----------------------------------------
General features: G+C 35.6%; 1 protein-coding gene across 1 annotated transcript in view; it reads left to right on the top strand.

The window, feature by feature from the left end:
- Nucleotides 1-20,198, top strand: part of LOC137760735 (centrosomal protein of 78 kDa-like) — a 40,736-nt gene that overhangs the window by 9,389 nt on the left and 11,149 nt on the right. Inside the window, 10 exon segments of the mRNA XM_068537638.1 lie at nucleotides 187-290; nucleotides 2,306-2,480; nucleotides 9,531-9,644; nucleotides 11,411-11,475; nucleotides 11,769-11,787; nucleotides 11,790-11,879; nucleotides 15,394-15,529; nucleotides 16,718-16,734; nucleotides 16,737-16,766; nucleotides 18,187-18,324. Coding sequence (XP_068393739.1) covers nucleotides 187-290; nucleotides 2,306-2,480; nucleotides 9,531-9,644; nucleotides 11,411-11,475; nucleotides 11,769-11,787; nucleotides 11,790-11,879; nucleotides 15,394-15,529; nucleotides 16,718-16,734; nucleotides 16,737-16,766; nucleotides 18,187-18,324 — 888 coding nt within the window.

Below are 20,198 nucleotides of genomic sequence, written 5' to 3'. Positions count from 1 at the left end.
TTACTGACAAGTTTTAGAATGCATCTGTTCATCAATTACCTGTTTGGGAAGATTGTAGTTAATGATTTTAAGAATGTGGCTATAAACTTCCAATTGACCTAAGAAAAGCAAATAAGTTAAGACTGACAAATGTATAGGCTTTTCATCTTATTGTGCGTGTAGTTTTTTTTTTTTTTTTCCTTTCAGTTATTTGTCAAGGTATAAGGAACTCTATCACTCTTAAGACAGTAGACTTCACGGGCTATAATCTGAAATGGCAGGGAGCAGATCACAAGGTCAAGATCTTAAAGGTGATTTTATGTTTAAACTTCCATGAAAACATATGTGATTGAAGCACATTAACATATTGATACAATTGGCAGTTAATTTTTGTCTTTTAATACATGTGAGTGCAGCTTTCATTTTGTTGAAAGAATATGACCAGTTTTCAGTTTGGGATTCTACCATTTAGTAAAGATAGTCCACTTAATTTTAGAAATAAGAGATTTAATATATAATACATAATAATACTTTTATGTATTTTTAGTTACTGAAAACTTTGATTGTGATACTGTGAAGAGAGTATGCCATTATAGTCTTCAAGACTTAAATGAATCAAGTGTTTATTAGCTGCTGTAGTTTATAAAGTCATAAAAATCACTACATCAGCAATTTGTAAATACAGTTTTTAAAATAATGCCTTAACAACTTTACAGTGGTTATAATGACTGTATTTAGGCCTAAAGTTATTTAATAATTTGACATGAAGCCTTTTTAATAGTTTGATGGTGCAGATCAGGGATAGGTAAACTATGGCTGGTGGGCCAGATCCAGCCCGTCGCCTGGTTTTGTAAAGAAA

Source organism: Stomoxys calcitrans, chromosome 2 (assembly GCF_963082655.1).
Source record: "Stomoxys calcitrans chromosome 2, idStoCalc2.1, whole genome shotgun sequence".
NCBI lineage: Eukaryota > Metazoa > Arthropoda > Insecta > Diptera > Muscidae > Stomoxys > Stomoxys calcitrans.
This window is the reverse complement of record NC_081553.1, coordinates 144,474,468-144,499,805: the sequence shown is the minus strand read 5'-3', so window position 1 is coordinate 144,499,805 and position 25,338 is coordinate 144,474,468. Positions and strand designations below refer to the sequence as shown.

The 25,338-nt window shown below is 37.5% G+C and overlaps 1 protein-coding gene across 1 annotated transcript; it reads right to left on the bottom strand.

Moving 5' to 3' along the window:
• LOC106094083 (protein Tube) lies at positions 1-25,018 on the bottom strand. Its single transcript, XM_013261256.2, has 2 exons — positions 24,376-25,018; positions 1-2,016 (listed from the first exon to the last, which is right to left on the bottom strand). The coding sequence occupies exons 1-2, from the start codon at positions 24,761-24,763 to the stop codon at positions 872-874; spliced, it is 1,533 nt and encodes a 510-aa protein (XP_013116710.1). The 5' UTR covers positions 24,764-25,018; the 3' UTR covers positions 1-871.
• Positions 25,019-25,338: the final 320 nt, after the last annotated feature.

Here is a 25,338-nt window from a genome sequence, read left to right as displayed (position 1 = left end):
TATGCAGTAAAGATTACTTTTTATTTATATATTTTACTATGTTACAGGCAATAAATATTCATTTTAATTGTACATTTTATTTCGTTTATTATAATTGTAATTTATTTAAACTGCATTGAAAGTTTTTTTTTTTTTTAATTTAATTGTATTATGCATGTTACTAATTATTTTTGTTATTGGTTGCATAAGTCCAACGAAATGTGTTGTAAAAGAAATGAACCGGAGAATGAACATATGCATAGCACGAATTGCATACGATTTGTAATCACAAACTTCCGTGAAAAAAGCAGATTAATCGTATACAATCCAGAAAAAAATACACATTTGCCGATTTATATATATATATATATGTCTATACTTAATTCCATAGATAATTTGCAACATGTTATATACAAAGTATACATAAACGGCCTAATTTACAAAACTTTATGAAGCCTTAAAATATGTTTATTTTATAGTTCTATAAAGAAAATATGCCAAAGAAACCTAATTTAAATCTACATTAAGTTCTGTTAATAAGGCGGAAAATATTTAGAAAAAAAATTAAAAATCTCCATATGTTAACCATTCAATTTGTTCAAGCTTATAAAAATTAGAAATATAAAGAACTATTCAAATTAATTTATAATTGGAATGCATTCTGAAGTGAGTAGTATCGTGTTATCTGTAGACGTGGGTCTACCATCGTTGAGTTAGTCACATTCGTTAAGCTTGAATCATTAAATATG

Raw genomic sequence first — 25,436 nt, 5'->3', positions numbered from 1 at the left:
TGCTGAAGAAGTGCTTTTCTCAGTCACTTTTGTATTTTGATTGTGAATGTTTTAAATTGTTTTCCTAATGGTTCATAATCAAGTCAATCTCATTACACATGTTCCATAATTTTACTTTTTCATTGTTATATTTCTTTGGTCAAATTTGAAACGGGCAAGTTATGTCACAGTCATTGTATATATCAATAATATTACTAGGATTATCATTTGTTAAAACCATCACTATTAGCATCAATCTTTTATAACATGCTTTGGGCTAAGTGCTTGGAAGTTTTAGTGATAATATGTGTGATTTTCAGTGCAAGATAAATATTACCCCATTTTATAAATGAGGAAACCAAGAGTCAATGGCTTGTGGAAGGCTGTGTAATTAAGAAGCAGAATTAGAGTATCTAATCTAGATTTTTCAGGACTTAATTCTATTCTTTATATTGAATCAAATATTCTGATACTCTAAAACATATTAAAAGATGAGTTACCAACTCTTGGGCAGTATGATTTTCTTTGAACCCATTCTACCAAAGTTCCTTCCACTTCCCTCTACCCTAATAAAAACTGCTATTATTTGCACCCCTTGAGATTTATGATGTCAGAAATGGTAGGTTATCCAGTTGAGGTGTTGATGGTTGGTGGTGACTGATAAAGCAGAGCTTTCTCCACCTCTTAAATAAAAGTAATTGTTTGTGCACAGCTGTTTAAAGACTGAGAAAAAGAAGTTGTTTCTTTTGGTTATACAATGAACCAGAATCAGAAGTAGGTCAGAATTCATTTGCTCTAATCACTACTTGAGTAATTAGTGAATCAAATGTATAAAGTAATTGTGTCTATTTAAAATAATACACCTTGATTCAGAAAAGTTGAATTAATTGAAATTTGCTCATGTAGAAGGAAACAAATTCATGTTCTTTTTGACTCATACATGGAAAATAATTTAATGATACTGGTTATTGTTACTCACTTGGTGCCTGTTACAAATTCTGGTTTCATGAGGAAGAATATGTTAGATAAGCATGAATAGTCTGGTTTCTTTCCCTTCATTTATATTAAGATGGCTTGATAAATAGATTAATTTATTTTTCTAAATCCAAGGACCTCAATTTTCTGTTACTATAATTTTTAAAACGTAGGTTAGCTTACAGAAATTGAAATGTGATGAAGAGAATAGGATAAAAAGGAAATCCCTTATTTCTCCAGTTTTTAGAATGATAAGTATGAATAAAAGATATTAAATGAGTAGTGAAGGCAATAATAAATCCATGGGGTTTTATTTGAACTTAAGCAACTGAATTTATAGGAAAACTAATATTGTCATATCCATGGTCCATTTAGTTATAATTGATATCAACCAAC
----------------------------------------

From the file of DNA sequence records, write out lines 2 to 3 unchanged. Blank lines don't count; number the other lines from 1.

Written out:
The window, feature by feature from the left end:
- Nucleotides 1-20,198, top strand: part of LOC137760735 (centrosomal protein of 78 kDa-like) — a 40,736-nt gene that overhangs the window by 9,389 nt on the left and 11,149 nt on the right. Inside the window, 10 exon segments of the mRNA XM_068537638.1 lie at nucleotides 187-290; nucleotides 2,306-2,480; nucleotides 9,531-9,644; nucleotides 11,411-11,475; nucleotides 11,769-11,787; nucleotides 11,790-11,879; nucleotides 15,394-15,529; nucleotides 16,718-16,734; nucleotides 16,737-16,766; nucleotides 18,187-18,324. Coding sequence (XP_068393739.1) covers nucleotides 187-290; nucleotides 2,306-2,480; nucleotides 9,531-9,644; nucleotides 11,411-11,475; nucleotides 11,769-11,787; nucleotides 11,790-11,879; nucleotides 15,394-15,529; nucleotides 16,718-16,734; nucleotides 16,737-16,766; nucleotides 18,187-18,324 — 888 coding nt within the window.